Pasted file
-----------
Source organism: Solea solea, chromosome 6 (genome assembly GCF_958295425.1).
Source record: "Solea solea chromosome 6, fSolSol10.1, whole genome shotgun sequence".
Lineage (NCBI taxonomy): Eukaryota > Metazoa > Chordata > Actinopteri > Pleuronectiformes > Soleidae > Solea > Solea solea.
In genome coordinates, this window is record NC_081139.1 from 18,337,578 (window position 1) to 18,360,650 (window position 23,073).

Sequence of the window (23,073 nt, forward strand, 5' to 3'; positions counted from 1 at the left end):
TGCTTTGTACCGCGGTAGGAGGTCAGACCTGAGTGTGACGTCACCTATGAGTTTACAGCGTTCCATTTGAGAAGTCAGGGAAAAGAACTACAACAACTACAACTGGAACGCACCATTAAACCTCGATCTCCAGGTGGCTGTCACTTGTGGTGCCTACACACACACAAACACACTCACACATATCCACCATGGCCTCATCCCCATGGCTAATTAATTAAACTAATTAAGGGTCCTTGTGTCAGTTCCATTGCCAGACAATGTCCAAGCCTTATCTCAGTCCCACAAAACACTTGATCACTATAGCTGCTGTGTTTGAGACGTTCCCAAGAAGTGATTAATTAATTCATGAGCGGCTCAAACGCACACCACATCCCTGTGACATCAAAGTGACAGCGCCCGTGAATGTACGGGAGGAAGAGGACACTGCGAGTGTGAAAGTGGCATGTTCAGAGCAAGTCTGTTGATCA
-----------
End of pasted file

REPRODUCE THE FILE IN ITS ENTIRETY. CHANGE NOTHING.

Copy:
Source organism: Solea solea, chromosome 6 (genome assembly GCF_958295425.1).
Source record: "Solea solea chromosome 6, fSolSol10.1, whole genome shotgun sequence".
Lineage (NCBI taxonomy): Eukaryota > Metazoa > Chordata > Actinopteri > Pleuronectiformes > Soleidae > Solea > Solea solea.
In genome coordinates, this window is record NC_081139.1 from 18,337,578 (window position 1) to 18,360,650 (window position 23,073).

Sequence of the window (23,073 nt, forward strand, 5' to 3'; positions counted from 1 at the left end):
TGCTTTGTACCGCGGTAGGAGGTCAGACCTGAGTGTGACGTCACCTATGAGTTTACAGCGTTCCATTTGAGAAGTCAGGGAAAAGAACTACAACAACTACAACTGGAACGCACCATTAAACCTCGATCTCCAGGTGGCTGTCACTTGTGGTGCCTACACACACACAAACACACTCACACATATCCACCATGGCCTCATCCCCATGGCTAATTAATTAAACTAATTAAGGGTCCTTGTGTCAGTTCCATTGCCAGACAATGTCCAAGCCTTATCTCAGTCCCACAAAACACTTGATCACTATAGCTGCTGTGTTTGAGACGTTCCCAAGAAGTGATTAATTAATTCATGAGCGGCTCAAACGCACACCACATCCCTGTGACATCAAAGTGACAGCGCCCGTGAATGTACGGGAGGAAGAGGACACTGCGAGTGTGAAAGTGGCATGTTCAGAGCAAGTCTGTTGATCA